August 17, 2008 |
BEIJING -- Running through a welcome drizzle that cleared the air and lowered the temperature to a pleasant 73 degrees at the start, Constantina Tomescu-Dita came into the Bird's Nest, the national track stadium, and looked behind her. When she didn't see anyone, Tomescu-Dita, a 38-year-old mother from Romania, broke into a smile and started waving to the crowd. Her lap around the Olympic stadium track was a winner's lap. She won the women's marathon gold medal today in 2 hours 26 minutes 44 seconds, 22 seconds ahead of silver medalist Catherine Ndereba of Kenya, the world champion.
November 5, 2004 |
Deena Kastor appreciated the welcome she got at her parents' home in Thousand Oaks after she won the bronze medal in the Athens Olympic marathon, the first U.S. woman to win an Olympic marathon medal since Joan Benoit in 1984. And she was thrilled with the parade and banners that honored her and Meb Keflezighi, the men's Olympic marathon silver medalist, along Old Mammoth Road at their Mammoth Lakes training base. But Kastor isn't the type to rest on her laurels.
August 8, 2004 |
Deena Kastor's future crystallized one summer day when she was 11, as she sat on the floor of her living room and cried for joy while she watched Joan Benoit run into the Los Angeles Coliseum in solitary splendor. Benoit, now Benoit Samuelson, decisively won the first women's Olympic marathon at the 1984 Games, instantly expanding the horizons of female athletes on every field of play.
September 30, 2013 |
Deena Kastor remembers the moment. She was 10 years old in 1984 and watching the first-ever women's Olympic marathon finish in the Los Angeles Coliseum. She remembers Joan Benoit Samuelson enter the Coliseum first, she remembers the huge crowd noise, she remembers Samuelson and her white cap. "At that moment," Kastor said, "I wanted to become a marathon runner. " Kastor did and won a bronze medal in the 2004 Games, and now she's an avid backer of Los Angeles to be the host of the 2016 Olympic marathon trials.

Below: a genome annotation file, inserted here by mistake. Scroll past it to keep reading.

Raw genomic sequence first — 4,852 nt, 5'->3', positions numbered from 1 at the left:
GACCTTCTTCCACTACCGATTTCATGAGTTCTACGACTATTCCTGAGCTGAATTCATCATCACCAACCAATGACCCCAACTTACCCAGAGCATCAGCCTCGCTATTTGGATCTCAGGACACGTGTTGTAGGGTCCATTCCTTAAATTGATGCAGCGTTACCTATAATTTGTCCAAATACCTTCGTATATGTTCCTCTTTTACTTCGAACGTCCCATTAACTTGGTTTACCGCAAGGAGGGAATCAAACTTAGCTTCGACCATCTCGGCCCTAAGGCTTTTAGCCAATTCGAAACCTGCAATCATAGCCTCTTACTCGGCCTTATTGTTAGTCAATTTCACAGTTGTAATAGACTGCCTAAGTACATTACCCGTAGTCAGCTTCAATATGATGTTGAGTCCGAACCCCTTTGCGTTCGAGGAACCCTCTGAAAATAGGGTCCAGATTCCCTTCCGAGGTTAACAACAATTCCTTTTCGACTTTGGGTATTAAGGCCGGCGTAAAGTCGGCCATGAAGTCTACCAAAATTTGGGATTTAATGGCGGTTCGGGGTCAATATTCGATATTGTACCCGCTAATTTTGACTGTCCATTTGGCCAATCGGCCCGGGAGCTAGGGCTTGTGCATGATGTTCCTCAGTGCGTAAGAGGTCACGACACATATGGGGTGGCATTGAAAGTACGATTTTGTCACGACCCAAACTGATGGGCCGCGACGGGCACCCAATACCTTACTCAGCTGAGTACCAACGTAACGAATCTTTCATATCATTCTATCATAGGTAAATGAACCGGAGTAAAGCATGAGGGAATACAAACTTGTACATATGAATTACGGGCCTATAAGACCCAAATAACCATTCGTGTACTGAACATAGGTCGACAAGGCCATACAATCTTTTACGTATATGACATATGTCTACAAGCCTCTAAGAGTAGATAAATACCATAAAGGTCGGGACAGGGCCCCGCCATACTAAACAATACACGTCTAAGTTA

August 6, 2012 |
LONDON -- Two U.S. runners put their arms around each other as they walked away from the finish line. There was some progress in the women's Olympic marathon, but not enough for their taste. Shalane Flanagan finished 10th with a time of 2:25:51. Behind her in 11th was Kara Goucher, who crossed the line 16 seconds later Sunday at the Mall of London. It was the first time the U.S. had two women among the top 11 finishers, but Flanagan seemed disappointed. Ethiopia's Tiki Gelana set an Olympic record while winning the event in 2:23:07, fending off Kenya's Priscah Jeptoo by five seconds.
November 5, 2006 |
After measuring her life in hours and miles, after building up endurance for an event that can be won in a sprint to the finish, Deena Kastor has discovered it's timing, not time, that really matters. And her timing is superb, positioning her today to become the first American woman to win the New York City Marathon since Miki Gorman triumphed in 1977. Kastor, who grew up in Agoura Hills and lives in Mammoth Lakes, didn't run her first marathon until 2001, when she was 28.